The ABC and the media generally report climate stories as though what they are telling us is the unvarnished truth, and when anyone objects, the response is that the science is settled, or that 97 per cent of scientists agree about global warming. The sceptic or seeker after truth is portrayed as a denier facing the whole of organised science. That’s not the way it really is, at all, but it’s often hard to find, outside the well-known sceptical group, a scientist who offers publicly what I would call a ‘realist’ view. But I came across one the other day, and I thought it would be worthwhile to set out what he says about the so-called settled science of climate.
His name is John Christy. He is Distinguished Professor of Atmospheric Science at the University of Alabama at Huntsville in the USA, and he is also that State’s Climatologist. A third count in his favour is that he is responsible for one of the main temperature datasets that everyone uses, that of the University of Alabama at Huntsville (UAH). Christy has won a number of awards and honours, has testified before Congress, written editorials for the New York Times, and has been an expert reviewer for the IPCC.
The paragraphs that follow, re-ordered by me, seem to me crystal-clear, simply expressed, and most persuasive. He wrote them for a local newspaper in Virginia.
The reason there is so much contention regarding “global warming” is relatively simple to understand: In climate change science we basically cannot prove anything about how the climate will change as a result of adding extra greenhouse gases to the atmosphere.
So we are left to argue about unprovable claims. We can measure and prove that greenhouse gases are increasing. And, in the laboratory, we can measure and prove that adding greenhouse gases to a jar of air will lead to further warming. But when it comes to how the actual climate system might respond to extra greenhouse gases, we’re out of luck in terms of “proof” because the climate’s complexities are innumerable and poorly understood.
Climate science is a murky science. When dealing with temperature variations and trends, we do not have an instrument that tells us how much change is due to humans and how much to Mother Nature. Measuring the temperature change over long time periods is difficult enough, but we do not have a thermometer that says why these changes occur. We cannot appeal to direct evidence for the cause of change, so we argue.
The real climate system is so massively complex we do not have the ability to test global-size theories in a laboratory. Without this ability, we tend to travel all sorts of other avenues to confirm what are essentially our unprovable views about climate. These avenues tend to comfort our souls because we crave certainty over ambiguity.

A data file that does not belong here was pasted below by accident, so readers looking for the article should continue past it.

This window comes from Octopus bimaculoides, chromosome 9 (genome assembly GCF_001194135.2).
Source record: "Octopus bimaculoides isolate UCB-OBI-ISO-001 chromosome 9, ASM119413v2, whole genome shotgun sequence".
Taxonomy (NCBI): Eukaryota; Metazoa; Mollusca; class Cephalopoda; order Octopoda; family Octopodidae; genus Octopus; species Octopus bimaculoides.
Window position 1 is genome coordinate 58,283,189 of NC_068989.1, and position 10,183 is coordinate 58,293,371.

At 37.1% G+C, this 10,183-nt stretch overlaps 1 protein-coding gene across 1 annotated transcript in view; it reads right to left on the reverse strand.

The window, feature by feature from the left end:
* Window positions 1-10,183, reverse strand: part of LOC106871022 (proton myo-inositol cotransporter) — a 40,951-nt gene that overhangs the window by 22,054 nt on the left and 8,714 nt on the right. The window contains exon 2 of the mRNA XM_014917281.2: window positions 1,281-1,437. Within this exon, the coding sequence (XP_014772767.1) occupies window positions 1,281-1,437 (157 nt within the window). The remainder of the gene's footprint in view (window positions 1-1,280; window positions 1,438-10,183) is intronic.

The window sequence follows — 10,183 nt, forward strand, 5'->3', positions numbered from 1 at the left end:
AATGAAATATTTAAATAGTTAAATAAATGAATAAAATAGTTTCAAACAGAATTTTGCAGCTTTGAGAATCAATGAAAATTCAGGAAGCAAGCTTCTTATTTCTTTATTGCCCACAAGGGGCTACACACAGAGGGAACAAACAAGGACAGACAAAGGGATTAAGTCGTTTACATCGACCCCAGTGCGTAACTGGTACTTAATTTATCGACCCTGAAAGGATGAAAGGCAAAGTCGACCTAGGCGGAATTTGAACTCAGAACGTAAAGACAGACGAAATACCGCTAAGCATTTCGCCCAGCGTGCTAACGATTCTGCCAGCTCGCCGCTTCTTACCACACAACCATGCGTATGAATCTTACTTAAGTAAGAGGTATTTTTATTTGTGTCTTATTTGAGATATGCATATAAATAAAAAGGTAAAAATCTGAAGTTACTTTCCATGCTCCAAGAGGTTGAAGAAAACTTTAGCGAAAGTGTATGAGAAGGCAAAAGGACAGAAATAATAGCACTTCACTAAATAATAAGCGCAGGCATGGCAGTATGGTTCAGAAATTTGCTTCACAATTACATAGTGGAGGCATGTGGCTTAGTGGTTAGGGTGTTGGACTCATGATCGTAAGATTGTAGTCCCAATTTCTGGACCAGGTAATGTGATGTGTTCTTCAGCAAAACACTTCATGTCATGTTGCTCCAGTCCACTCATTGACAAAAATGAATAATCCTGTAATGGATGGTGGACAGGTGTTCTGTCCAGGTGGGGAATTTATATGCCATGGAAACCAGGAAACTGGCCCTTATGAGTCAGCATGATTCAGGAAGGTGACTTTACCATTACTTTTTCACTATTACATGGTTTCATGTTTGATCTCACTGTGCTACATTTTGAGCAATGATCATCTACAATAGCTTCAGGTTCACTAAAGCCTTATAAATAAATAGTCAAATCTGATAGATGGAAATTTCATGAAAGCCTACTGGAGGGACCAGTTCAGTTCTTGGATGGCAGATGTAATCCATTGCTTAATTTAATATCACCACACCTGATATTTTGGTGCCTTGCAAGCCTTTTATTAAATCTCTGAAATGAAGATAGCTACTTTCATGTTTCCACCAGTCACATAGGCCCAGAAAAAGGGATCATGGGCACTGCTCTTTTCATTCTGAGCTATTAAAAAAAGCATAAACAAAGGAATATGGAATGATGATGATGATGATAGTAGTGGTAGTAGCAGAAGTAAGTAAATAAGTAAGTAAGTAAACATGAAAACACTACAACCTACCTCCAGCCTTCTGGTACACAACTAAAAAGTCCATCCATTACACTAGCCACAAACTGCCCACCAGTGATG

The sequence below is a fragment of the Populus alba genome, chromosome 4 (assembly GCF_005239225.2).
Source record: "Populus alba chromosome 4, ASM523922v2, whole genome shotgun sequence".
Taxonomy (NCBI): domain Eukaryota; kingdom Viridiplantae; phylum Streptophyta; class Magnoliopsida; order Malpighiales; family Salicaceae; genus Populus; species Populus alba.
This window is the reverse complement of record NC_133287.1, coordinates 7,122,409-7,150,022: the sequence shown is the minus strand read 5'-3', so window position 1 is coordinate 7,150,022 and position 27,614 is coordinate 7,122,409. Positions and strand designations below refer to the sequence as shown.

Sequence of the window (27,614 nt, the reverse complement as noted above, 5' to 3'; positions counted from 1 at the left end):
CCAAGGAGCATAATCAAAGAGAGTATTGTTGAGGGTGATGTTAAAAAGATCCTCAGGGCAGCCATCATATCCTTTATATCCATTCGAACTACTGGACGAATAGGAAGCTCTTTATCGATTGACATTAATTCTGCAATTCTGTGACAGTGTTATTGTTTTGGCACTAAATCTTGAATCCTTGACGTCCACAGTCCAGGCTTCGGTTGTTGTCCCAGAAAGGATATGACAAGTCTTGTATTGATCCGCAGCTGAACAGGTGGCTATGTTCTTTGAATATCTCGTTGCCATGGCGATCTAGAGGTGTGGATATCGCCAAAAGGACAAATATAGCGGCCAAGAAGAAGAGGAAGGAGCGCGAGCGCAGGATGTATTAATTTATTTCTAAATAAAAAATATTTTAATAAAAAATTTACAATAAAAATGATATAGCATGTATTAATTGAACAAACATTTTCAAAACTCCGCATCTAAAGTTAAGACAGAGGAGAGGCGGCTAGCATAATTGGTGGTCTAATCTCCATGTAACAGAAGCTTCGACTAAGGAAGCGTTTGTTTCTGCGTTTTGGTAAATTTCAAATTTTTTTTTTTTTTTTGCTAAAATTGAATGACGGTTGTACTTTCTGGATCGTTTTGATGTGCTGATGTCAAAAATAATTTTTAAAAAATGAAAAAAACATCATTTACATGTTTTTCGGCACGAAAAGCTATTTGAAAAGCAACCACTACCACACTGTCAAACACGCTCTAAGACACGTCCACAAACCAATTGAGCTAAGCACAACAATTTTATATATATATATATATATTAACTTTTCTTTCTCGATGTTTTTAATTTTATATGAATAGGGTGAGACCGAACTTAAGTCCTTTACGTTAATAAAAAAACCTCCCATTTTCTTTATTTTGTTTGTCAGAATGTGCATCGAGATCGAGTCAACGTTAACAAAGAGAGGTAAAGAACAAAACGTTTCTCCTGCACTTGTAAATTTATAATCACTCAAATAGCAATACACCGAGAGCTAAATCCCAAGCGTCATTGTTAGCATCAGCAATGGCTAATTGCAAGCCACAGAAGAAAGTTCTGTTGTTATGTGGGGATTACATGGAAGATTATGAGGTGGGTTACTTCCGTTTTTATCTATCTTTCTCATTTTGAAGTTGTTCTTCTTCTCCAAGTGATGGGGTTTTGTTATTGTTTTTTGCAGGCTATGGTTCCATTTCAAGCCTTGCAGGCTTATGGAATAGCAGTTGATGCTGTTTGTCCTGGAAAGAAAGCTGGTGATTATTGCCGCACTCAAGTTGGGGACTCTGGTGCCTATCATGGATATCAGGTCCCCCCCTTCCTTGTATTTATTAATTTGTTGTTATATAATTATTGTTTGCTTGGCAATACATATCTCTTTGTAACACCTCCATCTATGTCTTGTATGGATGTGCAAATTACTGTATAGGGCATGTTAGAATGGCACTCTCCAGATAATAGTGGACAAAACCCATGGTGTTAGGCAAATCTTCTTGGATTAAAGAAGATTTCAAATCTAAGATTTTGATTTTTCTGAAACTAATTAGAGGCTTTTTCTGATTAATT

Christy goes on to dispute that climate models are of much use.
My local supermarket can predict with great skill what I am going to buy, thanks to the information-gathering system now utilized and my boring eating habits. Unfortunately, even the most advanced set of climate-model simulations does not deliver much in the way of certainty.
For example, I analyzed the tropical atmospheric temperature change in 102 of the latest climate-model simulations covering the past 35 years. The temperature of this region is a key target variable because it is tied directly to the response to extra greenhouse gases in models. If greenhouse gases are warming the Earth, this is the first place to look. All 102 model runs overshot the actual temperature change on average by a factor of three. Not only does this tell us we don’t have a good grasp on the way climate varies, but the fact that all simulations overcooked the atmosphere means there is probably a warm bias built into the basic theory — the same theory we’ve been told is “settled science.”
To me, being off by a factor of three doesn’t qualify as “settled.”
Worse, he continues, none of the models has been validated by an independent team. People go on about extreme weather, but Christy points out that the evidence simply doesn’t support the claim that extreme weather is getting worse and that the cause must be carbon dioxide.
So, we argue. Without direct evidence and with poor model predictability, what other avenues are available to us? This is where things get messy because we are humans, and humans tend to select those avenues that confirm their biases. (It seems to me that the less direct evidence there is for a position, the more passion is applied and the more certainty is claimed.)
What about the authority of bodies like scientific academies and the IPCC? Some people, he says, latch onto [such a] self-selected “authority.” Once selected, this “authority” does the thinking for them, not realizing that this “authority” doesn’t have any more direct evidence than they do.
He finishes with a reminder.
Finally, what to do about climate change is not a scientific question; it is a moral question: Is there value in enhancing the quality and length of human life?
If one believes greenhouse gases will cause terrible climate problems, then stopping their release from sources of carbon-burning energy means energy costs will skyrocket. However, the length and quality of human life is directly proportional to the availability of affordable energy, which today is about 85 percent carbon-based. The truth is, carbon emissions will continue to rise no matter what the U.S. does, because most of the world has already answered the real question — that argument is settled.
Should we study new sources of energy? Absolutely. And when they become safe and affordable, they could be ready for deployment.
Christy’s little essay is one of the best I have read on this subject. Would Professor Flannery, or Professor Steffen, like to provide his own counter?